Gamba Osaka

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Gamba Osaka
ガンバ大阪
Logo
Full name Gamba Osaka
Founded 1980; 34 years ago (1980) (originally)
1991 (Gamba Osaka)
Ground Osaka Expo '70 Stadium,
Suita, Osaka
Ground Capacity 21,000
Owner Japan Panasonic
Chairman Japan Teruhisa Noro
Manager Japan Kenta Hasegawa
League J. League Division 1
2013 1st
Website Club home page

Gamba Osaka (ガンバ大阪 Gamba Ōsaka?) is a Japanese professional association football club, currently playing in the J. League Division 1. The team's name comes from the Italian word "gamba" meaning "leg" and the Japanese ganbaru (頑張る?), meaning "to do your best" or "to stand firm". Located in Suita, Osaka, the team's home stadium is Osaka Expo '70 Stadium.

History[edit]

Founded in 1980 as Matsushita Electric Industrial Co., Ltd. (which was renamed "Panasonic Corporation" on 1 October 2008) soccer club in Nara Prefecture and a member of the Japan Soccer League. It was mostly made of remaining players and staff of the defunct Yanmar Club, the former B-team of Yanmar Diesel F.C., later to be known as Cerezo Osaka. Gamba Osaka was an original member of the J. League in 1993.

In 2005, the club claimed its first J. League championship on a dramatic final day during which any of five clubs could have claimed the championship. Gamba needed to win, and have cross town rivals Cerezo Osaka draw or lose. Gamba defeated a valiant Kawasaki Frontale 4–2, while victory was snatched from Cerezo by a last minute FC Tokyo equalizer. In an AFC Champions League match in 2006, Gamba Osaka defeated Vietnamese side Da Nang FC in a record equaling victory of 15–0. And then in the proceeding summer, 2008 Pan-Pacific Championship final, Gamba Osaka beat MLS club Houston Dynamo 6-1 to win the tournament, in large part because of the brilliant display by Bare who scored 4 goals in the final (5 in all at the tourney). After his brilliant display and just having finished scoring 10 goals in 18 games for Gamba in the domestic league, he was sold to UAE club Al-Ahli for 1 billion yen.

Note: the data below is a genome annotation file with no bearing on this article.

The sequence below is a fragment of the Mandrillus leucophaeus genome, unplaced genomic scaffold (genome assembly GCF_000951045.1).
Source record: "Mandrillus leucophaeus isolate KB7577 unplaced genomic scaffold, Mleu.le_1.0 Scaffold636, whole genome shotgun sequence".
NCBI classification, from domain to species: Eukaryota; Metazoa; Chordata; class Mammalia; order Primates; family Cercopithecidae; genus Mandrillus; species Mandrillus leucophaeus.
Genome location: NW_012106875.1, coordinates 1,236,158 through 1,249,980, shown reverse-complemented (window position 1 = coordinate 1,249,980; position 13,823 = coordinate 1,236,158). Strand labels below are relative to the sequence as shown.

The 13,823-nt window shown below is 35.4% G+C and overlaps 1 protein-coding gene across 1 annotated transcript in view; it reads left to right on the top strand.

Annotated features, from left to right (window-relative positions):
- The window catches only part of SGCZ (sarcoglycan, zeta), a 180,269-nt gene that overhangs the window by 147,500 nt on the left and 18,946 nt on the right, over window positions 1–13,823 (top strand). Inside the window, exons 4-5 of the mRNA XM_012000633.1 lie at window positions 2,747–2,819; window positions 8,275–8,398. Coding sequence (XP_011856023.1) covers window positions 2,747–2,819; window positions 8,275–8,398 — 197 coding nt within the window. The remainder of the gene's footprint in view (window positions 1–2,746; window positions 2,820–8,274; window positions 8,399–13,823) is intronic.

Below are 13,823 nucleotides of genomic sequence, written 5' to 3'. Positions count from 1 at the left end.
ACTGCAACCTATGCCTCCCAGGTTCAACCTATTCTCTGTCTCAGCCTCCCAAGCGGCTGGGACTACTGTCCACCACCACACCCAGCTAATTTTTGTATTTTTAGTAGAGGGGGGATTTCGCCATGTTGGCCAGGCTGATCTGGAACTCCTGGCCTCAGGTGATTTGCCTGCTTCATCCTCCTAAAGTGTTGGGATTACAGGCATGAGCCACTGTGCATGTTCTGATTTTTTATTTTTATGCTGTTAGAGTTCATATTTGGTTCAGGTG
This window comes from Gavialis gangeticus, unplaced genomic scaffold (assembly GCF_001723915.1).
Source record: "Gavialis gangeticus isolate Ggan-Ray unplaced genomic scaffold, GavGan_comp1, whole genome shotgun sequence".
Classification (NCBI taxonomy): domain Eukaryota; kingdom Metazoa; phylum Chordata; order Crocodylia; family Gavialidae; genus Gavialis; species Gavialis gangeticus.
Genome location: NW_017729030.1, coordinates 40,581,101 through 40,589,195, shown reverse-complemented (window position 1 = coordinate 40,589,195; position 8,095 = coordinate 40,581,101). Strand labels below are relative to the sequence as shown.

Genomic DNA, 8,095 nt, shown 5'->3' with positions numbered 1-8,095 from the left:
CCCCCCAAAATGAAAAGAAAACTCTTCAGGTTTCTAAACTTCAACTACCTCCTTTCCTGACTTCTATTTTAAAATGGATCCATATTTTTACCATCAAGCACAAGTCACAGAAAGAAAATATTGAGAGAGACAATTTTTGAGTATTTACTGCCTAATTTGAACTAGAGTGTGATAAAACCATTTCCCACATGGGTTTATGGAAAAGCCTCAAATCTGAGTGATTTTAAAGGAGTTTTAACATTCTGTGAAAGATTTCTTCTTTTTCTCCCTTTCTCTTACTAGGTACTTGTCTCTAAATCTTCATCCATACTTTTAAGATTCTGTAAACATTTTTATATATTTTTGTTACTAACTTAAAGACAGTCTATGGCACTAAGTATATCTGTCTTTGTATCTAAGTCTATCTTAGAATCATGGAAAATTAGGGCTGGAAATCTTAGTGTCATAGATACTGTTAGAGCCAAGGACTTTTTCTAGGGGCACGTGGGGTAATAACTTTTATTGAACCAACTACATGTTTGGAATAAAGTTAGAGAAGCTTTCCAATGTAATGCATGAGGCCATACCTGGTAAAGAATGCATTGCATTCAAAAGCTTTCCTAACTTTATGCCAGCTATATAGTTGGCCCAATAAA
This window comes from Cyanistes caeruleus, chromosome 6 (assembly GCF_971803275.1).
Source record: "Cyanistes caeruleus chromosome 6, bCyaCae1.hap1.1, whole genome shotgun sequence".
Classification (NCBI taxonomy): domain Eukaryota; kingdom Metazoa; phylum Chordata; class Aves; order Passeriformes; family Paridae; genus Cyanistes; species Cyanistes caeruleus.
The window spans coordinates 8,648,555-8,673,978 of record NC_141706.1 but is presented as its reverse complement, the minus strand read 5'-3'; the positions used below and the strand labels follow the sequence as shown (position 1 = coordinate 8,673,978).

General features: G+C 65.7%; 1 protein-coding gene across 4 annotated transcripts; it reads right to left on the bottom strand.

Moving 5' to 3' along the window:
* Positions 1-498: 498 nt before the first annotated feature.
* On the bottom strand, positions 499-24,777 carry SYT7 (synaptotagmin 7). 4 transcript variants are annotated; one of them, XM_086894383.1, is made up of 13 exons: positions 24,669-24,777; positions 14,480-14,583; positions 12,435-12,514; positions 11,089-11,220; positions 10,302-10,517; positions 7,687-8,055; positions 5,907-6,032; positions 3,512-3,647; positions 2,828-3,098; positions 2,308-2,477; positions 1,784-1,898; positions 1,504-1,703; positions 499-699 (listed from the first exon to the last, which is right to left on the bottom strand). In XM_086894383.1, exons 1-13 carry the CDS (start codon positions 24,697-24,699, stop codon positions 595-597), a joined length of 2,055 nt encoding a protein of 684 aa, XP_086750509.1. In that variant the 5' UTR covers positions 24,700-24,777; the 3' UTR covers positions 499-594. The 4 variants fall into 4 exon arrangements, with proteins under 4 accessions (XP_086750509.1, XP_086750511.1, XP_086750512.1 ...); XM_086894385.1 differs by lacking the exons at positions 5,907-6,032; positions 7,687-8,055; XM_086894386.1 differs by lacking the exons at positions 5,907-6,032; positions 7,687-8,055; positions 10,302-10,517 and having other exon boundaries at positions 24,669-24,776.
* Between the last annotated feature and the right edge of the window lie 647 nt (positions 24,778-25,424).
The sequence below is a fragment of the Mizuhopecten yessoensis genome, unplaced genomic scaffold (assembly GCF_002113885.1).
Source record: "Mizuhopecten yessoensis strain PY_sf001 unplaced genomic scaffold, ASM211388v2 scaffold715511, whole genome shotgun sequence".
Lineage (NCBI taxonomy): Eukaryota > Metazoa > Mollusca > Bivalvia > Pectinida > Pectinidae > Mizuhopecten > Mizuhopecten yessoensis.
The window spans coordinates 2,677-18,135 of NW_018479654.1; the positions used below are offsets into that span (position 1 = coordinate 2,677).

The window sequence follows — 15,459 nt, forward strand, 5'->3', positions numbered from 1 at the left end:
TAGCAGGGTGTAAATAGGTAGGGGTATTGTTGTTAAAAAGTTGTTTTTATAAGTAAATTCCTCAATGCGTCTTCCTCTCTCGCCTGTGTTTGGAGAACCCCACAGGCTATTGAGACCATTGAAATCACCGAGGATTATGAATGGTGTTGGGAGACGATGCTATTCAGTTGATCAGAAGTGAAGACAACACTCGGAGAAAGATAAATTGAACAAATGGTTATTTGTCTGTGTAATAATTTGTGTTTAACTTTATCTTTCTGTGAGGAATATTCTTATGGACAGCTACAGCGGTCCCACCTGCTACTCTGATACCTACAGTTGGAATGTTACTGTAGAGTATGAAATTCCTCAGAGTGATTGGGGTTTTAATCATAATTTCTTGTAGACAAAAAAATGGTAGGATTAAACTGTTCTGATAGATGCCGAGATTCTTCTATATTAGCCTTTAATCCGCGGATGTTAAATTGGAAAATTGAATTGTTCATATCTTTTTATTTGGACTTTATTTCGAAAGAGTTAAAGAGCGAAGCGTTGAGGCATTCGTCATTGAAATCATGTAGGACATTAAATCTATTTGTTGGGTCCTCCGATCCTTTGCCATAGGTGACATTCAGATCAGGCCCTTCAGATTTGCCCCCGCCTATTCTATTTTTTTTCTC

In October 2008, Gamba for the first time in their history, reached the final of the 2008 AFC Champions League when they defeated fellow Japanese and league rivals Urawa Reds 4–2 on aggregate after a 1–1 draw at home in the first leg, Gamba registered one of the most historic comebacks in Champions League history when they came back from being behind 1–0 before half time to win 1–3 with all goals scored in the second half at Saitama. Gamba Osaka went on to win the 2008 AFC Champions League title after winning 5–0 on aggregate against the giant-killing Australian team Adelaide United in the Final. They became the fifth Japanese club to win the maximum Asian title, after Urawa, Júbilo Iwata, and then-company-affiliated Yomiuri (Tokyo Verdy) and Furukawa Electric (JEF United Ichihara Chiba).